If Bow was the "It Girl" that defined the 20s, Harlow was quintessentially 1930s. She could bridge the giant gap between classes -- she looked like a socialite but had plenty of sass, which ensured mass appeal. Her blondeness became her legend, promoted as "rare" though the modern-day eye would call it "bizarrely unnatural." Howard Hughes, who directed Harlow in her breakthrough role in "Hell's Angels," christened the
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Ever since the infamous arrival of the Lumiere Brothers' locomotive at La Ciotat Station in 1895, trains have been cinematically significant. Those big old iron horses always made for suitably impressive and technologically exciting cinematic subject matter, of course; but they also offered a compelling metaphor for the experience of cinema itself. Consider, for example, the complex relationship between motion and stasis inherent in each of these experiences: the sedentary train passenger, on a moving train, watching through the 'frame' of a window as the slumbering countryside apparently whips by; the eyes of the seated cinema audience member, presented with a sufficiently swift and numerous succession of static celluloid frames,
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For our inaugural box set collection, we shine the spotlight on the Platinum Bombshell herself, Jean Harlow. A true trend-setter, the first "Platinum Blonde" provided the template for an archetype that stretches from one century into the next - to Marilyn to Madonna to Gwen Stefani and beyond. True film buffs owe it to themselves to celebrate, discover, or rediscover her achievements as an actor. Join us in paying tribute with this special collection, celebrating her centennial year with seven of her films, three newly remastered. None ever before available on DVD. Lovingly packaged in a striking,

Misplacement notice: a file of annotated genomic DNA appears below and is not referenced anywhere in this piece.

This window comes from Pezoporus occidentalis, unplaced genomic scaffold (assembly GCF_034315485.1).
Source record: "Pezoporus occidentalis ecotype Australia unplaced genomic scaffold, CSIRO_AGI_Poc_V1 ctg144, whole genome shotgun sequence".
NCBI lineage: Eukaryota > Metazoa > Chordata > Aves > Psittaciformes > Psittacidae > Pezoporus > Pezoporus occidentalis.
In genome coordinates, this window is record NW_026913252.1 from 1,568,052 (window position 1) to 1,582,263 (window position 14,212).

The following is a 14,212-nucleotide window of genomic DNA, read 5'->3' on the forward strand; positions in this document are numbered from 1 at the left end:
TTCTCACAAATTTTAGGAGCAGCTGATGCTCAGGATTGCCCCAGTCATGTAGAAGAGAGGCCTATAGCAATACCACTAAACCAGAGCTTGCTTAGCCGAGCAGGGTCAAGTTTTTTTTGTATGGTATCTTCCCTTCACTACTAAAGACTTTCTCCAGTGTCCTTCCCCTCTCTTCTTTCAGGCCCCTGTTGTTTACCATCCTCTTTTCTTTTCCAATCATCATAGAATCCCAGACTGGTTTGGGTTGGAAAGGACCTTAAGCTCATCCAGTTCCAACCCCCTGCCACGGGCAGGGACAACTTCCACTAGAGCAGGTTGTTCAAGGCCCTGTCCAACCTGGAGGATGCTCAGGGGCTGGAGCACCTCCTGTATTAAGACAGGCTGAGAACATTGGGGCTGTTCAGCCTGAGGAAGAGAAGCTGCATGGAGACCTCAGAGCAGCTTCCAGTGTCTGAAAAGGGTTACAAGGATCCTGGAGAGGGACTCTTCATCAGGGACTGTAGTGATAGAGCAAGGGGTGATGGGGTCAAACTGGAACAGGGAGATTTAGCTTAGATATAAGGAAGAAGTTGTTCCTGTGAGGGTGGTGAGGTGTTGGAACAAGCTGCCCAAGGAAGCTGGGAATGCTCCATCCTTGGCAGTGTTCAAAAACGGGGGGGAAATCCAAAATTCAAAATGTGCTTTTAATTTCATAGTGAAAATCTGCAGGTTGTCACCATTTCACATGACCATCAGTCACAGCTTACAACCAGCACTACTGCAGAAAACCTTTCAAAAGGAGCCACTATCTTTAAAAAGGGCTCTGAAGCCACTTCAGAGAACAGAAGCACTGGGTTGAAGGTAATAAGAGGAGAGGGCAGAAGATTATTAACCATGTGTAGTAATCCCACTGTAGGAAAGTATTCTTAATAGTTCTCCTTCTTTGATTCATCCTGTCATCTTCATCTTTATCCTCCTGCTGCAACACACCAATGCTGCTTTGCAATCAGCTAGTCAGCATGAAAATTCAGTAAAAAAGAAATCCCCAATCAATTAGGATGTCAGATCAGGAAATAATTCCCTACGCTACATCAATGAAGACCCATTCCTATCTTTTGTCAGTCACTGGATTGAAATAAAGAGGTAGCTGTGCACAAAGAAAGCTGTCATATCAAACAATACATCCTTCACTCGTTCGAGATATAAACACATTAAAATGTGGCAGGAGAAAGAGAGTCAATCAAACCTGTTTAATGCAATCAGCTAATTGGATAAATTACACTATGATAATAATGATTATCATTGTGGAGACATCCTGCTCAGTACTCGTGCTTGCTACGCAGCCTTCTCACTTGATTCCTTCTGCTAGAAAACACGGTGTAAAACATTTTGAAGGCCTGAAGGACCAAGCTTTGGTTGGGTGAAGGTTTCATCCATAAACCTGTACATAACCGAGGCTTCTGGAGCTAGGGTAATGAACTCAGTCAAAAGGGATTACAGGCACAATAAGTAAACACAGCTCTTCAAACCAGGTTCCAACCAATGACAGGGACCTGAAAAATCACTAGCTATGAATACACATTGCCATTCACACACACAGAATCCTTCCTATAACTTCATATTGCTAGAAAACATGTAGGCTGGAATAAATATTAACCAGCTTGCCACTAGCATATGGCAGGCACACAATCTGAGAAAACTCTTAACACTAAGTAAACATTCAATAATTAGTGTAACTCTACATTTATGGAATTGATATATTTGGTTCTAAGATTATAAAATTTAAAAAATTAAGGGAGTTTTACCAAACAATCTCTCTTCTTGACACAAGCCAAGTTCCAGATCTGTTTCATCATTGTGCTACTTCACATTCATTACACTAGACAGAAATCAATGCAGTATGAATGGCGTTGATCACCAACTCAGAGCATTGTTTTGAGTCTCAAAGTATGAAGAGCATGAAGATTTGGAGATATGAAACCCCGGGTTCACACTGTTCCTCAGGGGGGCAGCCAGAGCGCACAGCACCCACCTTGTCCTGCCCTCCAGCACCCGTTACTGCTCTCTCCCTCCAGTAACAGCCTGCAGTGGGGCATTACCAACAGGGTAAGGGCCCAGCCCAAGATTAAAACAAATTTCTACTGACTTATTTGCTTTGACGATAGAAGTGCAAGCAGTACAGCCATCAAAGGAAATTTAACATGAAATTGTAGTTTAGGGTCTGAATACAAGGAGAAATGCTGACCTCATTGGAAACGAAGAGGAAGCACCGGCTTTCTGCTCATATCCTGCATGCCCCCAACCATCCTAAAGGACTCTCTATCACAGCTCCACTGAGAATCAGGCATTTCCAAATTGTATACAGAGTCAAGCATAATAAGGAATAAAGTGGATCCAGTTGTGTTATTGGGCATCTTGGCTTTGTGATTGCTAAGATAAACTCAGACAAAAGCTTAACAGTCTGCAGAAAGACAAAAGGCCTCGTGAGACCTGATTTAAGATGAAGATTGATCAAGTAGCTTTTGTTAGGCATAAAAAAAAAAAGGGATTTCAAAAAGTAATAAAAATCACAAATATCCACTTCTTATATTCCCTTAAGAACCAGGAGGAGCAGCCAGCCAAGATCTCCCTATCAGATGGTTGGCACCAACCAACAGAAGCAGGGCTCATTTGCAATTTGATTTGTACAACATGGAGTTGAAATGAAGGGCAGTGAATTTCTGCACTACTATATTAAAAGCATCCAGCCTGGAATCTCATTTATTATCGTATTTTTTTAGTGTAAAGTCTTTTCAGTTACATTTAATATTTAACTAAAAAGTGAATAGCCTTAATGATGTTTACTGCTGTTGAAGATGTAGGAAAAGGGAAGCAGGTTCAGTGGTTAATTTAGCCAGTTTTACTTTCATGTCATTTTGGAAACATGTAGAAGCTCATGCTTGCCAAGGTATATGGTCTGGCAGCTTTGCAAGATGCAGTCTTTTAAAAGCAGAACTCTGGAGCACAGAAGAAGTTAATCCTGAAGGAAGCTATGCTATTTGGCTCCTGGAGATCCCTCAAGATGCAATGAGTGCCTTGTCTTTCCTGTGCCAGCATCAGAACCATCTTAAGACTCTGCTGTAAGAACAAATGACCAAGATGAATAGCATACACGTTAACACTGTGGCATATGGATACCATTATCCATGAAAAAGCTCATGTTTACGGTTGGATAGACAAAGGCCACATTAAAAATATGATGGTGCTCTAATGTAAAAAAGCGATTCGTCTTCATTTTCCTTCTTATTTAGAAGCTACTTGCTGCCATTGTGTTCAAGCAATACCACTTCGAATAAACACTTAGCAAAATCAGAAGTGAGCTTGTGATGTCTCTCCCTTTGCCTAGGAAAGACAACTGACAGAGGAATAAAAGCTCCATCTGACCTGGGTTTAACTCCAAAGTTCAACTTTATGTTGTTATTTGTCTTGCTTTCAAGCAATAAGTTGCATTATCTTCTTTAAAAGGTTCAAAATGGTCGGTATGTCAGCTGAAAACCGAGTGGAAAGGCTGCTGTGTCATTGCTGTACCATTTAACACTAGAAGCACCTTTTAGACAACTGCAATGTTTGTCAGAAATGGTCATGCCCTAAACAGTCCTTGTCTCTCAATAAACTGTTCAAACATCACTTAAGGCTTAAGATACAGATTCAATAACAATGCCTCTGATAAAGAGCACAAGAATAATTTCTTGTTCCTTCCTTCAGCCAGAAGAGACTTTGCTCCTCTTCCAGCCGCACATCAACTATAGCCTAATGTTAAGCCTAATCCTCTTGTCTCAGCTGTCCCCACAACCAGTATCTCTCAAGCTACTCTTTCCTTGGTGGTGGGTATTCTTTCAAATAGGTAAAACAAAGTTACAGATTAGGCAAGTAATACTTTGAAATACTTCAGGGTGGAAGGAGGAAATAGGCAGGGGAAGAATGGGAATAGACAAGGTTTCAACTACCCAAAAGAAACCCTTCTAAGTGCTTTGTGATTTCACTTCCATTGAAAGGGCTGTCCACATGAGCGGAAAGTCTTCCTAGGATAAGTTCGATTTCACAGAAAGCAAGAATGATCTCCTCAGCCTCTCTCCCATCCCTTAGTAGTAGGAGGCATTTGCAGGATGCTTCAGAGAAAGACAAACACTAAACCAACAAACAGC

McDaniel took what might have been a clichéd role embodying the ugliest of racial stereotypes and transformed it into a portrait of human being of considerable complexity, endowing her character with a rich blend of humor, empathy, and intelligence. While the story did not acknowledge her character’s life when white people weren’t around, a viewer would have to be quite obtuse not to recognize her vital sense of her own power and her intuitive understanding of others. This is particularly true of Scarlett (Vivien Leigh), whose ploys she readily sees through, but there is also a particularly sympathetic affinity passing between Mammy and the realistic and dashing Rhett Butler, who was played by Clark Gable, an actor who had enjoyed working with her previously in China Seas (1935-Tay Garnett) and Saratoga (1937-Jack Conway). (If you have a chance, see Saratoga
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